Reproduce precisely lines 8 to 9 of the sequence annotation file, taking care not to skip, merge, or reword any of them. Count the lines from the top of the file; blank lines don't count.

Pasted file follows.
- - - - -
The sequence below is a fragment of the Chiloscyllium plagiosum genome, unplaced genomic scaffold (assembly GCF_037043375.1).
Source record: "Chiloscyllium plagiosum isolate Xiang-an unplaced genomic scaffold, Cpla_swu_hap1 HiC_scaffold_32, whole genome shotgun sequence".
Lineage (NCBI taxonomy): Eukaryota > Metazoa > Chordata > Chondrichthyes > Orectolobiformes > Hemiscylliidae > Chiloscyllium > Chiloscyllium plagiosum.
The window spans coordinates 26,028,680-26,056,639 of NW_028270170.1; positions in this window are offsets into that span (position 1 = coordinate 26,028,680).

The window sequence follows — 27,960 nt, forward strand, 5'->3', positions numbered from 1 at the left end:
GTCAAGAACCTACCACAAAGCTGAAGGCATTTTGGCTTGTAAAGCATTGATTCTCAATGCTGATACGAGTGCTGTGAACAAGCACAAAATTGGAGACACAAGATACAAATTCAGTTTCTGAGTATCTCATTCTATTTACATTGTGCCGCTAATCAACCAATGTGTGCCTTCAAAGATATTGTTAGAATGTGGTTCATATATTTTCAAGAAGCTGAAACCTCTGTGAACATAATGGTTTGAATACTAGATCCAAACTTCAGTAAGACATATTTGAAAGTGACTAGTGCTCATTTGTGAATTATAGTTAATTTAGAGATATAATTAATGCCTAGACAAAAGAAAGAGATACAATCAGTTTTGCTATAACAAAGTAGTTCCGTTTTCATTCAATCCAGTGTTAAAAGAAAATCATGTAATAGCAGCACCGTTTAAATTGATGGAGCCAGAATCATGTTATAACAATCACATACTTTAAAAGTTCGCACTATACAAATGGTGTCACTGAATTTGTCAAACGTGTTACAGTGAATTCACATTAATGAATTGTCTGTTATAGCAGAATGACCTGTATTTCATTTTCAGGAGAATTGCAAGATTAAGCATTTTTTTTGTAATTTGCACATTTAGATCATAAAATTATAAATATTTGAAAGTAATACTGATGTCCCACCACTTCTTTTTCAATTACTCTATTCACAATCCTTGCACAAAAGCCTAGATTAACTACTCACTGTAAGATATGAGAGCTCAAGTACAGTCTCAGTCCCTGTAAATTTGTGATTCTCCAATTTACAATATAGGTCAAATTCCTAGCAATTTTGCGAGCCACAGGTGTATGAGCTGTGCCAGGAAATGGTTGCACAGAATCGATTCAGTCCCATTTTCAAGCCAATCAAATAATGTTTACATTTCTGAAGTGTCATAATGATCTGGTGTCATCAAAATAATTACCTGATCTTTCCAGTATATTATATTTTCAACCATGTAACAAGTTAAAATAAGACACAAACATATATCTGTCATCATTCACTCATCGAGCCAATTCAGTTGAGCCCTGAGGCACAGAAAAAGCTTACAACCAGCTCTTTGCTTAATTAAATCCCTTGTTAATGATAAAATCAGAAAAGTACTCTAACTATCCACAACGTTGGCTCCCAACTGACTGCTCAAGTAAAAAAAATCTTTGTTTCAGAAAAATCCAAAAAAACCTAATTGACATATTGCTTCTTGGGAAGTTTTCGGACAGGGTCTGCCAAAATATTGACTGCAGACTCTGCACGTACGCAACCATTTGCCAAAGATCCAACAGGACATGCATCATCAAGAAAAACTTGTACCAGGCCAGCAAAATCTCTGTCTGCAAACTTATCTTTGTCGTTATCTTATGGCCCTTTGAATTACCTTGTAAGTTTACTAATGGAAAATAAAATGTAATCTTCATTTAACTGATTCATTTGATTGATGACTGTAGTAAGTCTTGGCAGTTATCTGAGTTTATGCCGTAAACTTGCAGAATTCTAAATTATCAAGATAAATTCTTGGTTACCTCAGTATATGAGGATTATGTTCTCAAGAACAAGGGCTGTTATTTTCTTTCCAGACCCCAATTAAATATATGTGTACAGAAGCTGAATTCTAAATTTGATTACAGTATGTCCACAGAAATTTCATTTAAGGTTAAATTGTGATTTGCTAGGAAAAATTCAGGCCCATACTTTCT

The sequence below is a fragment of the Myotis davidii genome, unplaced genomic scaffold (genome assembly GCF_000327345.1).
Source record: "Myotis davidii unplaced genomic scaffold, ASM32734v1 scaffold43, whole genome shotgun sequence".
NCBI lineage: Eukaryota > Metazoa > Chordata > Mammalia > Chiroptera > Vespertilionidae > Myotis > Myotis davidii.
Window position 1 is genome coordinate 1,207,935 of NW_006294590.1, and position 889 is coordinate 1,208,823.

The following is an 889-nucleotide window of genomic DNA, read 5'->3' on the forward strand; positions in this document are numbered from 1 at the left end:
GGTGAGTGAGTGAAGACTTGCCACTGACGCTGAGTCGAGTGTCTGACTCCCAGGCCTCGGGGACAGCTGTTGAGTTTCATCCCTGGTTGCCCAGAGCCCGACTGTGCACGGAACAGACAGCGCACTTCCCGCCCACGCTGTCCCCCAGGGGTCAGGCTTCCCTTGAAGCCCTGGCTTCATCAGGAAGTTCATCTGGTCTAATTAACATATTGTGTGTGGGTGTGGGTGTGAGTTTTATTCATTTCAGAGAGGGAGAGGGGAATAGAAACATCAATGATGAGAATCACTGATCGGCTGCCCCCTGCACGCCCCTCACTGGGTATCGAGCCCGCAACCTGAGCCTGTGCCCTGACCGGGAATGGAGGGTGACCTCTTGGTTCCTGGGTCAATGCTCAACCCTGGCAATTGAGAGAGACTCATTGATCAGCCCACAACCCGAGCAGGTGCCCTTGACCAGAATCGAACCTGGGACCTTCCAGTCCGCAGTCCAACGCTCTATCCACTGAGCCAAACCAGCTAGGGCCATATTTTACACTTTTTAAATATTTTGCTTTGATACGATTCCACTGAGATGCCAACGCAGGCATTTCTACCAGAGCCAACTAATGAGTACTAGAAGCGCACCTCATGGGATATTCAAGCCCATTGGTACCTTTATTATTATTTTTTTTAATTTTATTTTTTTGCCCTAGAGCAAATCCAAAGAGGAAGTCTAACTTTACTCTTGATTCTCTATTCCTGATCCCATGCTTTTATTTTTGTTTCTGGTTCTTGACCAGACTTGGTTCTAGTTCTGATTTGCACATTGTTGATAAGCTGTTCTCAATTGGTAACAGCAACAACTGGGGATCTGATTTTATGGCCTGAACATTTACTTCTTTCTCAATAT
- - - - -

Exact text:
Source record: "Myotis davidii unplaced genomic scaffold, ASM32734v1 scaffold43, whole genome shotgun sequence".
NCBI lineage: Eukaryota > Metazoa > Chordata > Mammalia > Chiroptera > Vespertilionidae > Myotis > Myotis davidii.